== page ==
The authors on this panel are all well-known for their skills in crafting believable fantasy worlds with a wide variety of paranormal creatures in the mix. But have you ever wondered what they’d be if they could be a non-human? Holly Black would be a sneaky fairy, Sarah Rees Brennan would be a demon, and Jonathan Maberry would be a werewolf, but a good one.

The authors also discussed how important it is to make fantastical creatures seem like they could fit in the real world and give them solid backstories. Maberry said that when the characters feel like someone he knows in real life, they’re a good character. Black said that it often doesn’t happen in the first draft, or even in the second—characters develop as the story does.

And when asked about why they write in this genre, they all agreed that they write the kinds of books they like to read. “I shamelessly write for me,” said Black.

WE’RE YOUNG AND WE’RE RECKLESS, WE’LL TAKE THIS WAY TOO FAR | E. Lockhart, Jennifer Mathieu, Lance Rubin, Paul Rudnick, and Brenna Yovanoff

First of all, it's crazy that I got to meet Paul Rudnick. And second, Lance Rubin? Super cute. (Move over, Pierce Brown!)

While discussing books (banned or controversial) that opened their eyes as young readers, lots of hilarious gems were shared, including Paul's total ignorance when it came to a soft-core fantasy novel that kept mentioning "swords and caverns" (if anyone knows the title of this book, LET US KNOW) and E. Lockhart's expanded vocabulary thanks to the songbook for Hair. We also got a little serious by delving into the ways that books with dark themes can aid in a reader's development and even increase their empathy for the people around them.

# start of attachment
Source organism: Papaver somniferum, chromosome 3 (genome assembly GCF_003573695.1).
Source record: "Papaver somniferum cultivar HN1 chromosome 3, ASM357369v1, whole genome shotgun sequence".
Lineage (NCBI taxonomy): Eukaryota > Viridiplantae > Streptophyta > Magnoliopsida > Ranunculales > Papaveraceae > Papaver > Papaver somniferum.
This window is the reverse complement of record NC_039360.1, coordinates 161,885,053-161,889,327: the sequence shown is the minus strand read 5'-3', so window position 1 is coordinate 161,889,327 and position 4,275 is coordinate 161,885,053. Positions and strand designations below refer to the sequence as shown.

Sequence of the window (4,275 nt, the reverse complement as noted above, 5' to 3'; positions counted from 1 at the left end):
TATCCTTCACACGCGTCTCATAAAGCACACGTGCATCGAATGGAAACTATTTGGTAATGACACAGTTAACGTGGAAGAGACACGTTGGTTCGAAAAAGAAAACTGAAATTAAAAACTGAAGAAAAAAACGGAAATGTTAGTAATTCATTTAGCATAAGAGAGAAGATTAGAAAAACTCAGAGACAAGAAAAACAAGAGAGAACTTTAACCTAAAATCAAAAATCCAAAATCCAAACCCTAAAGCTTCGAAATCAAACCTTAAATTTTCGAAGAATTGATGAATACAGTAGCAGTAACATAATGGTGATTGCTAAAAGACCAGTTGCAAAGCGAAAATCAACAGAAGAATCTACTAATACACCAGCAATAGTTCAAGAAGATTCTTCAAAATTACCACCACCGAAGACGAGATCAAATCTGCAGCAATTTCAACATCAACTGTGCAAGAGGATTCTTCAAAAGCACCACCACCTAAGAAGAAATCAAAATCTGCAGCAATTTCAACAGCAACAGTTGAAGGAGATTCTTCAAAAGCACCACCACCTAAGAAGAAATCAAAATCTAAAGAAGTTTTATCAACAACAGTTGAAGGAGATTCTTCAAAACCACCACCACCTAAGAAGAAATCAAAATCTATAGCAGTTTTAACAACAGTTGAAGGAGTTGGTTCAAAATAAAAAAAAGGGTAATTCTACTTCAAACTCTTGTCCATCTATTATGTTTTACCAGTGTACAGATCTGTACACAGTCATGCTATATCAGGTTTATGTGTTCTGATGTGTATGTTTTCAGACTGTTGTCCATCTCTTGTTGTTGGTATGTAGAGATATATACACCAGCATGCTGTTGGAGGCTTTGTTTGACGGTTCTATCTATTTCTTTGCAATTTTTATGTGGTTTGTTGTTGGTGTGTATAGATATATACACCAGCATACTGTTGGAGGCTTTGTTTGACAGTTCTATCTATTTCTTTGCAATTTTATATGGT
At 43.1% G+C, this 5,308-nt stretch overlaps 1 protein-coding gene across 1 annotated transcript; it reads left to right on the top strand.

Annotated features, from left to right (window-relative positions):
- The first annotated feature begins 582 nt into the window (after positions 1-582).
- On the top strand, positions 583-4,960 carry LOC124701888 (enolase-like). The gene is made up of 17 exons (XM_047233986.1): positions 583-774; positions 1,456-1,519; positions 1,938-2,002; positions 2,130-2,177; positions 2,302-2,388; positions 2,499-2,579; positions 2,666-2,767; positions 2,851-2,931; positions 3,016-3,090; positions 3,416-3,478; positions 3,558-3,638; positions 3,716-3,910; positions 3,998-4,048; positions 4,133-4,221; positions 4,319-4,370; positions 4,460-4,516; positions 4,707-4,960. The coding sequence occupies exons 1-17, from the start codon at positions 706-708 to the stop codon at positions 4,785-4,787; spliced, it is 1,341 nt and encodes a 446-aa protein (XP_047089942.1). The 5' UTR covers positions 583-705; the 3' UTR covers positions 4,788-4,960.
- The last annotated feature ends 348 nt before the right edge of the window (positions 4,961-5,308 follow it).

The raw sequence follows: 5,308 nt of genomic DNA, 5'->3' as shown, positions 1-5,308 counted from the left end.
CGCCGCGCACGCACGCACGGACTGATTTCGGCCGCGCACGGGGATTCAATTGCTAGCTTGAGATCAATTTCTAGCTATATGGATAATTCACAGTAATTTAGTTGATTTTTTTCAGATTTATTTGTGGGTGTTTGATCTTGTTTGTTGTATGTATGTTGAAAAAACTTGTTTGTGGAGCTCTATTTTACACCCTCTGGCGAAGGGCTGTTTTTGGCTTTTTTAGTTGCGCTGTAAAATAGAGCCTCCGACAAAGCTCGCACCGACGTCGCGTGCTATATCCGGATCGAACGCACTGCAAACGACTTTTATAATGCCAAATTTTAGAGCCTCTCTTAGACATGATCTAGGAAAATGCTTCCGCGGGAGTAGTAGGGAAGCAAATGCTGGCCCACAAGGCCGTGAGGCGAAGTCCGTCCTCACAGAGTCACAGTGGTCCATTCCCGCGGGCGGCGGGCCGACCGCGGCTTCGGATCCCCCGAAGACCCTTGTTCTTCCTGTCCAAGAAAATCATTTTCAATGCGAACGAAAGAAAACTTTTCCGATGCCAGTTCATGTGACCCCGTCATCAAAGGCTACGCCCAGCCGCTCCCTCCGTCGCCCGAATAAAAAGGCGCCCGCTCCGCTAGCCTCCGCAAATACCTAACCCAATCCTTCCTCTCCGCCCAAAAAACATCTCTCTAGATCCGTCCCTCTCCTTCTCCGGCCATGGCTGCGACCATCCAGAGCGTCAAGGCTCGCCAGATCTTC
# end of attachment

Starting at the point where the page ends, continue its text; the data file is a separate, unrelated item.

I also enjoyed Jennifer Mathieu's description of her writing process: "I sit down and hope for the best." That's some Inkcouragement right there, y'all.

—Posh

NOW THAT I’M WITHOUT YOUR KISSES, I’LL BE NEEDING STITCHES | Adi Alsaid, Andrea Cremer, Claudia Gray, Samantha Mabry, and Marie Rutkoski

On this panel, the authors discussed romance—and how it’s important to show readers that love isn’t always easy. When asked if a book can have a happy ending when a romance doesn’t work out, Andrea Cremer said that she prefers her endings to be complicated, because life is complicated. Marie Rutkoski said that she believes that some girls don’t need romance to have a happy ending.

The fantasy authors on the panel talked about how, even when they’re writing about people in fantastical situations, the relationships still need to feel real. “It still has to feel like a real relationship, even if aspects are fantastical,” Claudia Gray said. Samantha Mabry agreed, and spoke about how she takes real feelings and works them into a fantastical setting.

The authors also spoke about how real sometimes means heartache. “I don’t feel the need to go easy on my characters,” Rutkoski said. “If there’s no conflict, there’s no story,” Adi Alsaid added. “You need to make the characters suffer a bit.”

PASS THE POPCORN | Holly Black, James Dashner, Sarah Dessen, Gayle Forman, Ruta Sepetys, and Margaret Stohl

With so many big name writers, you know this panel was off the chain. We shared a lot of the best quotes via Twitter, but one of my favorite exchanges occurred when James Dashner was talking about Catherine Hardwick's (the first director selected for The Maze Runner) take on the title:

"It was like Twilight in a maze. There was a lot of romance added that wasn't in the book." - James
"Was it with the Grievers?" - Margaret
"Sexy Grievers!" - James

Holly Black shared a story about the day she found out that The Spiderwick Chronicles film was moving forward. She went to a liquor store, asked for the dusty bottle of Cristal on the top shelf and brought it home. But as soon as she had poured a glass, she got a call that the deal was off. WAH-wah. (At least the movie did eventually get made!) She also mentioned that she refuses to watch Bates Motel because she can't handle Freddie Highmore doing terrible things.